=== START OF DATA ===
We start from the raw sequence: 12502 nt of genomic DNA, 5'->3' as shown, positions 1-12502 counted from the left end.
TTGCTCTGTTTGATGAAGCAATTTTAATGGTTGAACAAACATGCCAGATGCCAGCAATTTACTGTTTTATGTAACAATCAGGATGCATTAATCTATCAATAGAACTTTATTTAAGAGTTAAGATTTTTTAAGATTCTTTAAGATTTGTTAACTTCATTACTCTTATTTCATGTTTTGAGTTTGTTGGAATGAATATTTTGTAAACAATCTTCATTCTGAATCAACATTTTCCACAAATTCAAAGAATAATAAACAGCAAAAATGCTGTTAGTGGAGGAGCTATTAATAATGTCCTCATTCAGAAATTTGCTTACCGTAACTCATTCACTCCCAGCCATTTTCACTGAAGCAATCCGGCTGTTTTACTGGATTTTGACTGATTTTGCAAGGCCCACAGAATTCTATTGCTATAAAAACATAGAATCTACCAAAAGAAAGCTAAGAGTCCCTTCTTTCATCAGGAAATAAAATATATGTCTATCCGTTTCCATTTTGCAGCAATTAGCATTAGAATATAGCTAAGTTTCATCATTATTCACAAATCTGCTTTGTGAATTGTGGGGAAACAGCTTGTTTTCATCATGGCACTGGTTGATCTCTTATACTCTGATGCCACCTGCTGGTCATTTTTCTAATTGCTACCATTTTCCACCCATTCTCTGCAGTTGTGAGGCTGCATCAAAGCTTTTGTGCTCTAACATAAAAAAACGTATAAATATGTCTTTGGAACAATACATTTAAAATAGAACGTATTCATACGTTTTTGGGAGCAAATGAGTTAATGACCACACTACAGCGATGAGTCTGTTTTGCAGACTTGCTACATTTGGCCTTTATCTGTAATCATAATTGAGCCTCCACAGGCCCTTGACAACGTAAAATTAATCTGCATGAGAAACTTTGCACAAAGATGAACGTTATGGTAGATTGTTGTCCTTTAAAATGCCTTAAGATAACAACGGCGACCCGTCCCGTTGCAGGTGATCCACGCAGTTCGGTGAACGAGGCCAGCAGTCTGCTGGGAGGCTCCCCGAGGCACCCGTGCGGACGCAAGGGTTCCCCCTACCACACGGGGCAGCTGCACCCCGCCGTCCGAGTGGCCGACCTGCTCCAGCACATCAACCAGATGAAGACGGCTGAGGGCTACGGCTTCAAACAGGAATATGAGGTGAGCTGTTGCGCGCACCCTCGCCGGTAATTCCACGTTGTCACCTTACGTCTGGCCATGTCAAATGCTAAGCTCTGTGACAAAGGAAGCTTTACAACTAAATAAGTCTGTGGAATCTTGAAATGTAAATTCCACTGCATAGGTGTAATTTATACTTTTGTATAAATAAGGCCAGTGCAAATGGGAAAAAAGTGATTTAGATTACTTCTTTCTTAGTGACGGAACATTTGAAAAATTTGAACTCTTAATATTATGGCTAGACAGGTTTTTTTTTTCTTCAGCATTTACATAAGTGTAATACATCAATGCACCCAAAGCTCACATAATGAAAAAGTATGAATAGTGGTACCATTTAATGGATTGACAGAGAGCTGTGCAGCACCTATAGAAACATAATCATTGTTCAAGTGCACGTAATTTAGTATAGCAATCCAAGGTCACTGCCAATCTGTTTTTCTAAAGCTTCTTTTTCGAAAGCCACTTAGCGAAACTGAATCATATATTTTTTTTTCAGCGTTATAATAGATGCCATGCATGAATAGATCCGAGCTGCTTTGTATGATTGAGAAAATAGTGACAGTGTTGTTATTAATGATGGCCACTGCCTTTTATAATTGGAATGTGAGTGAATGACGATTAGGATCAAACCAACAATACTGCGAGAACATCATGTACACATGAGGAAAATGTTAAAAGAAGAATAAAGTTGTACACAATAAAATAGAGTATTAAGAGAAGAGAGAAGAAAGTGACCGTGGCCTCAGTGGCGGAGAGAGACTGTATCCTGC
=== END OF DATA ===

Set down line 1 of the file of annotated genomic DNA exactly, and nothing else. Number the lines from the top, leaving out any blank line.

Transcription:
We start from the raw sequence: 12502 nt of genomic DNA, 5'->3' as shown, positions 1-12502 counted from the left end.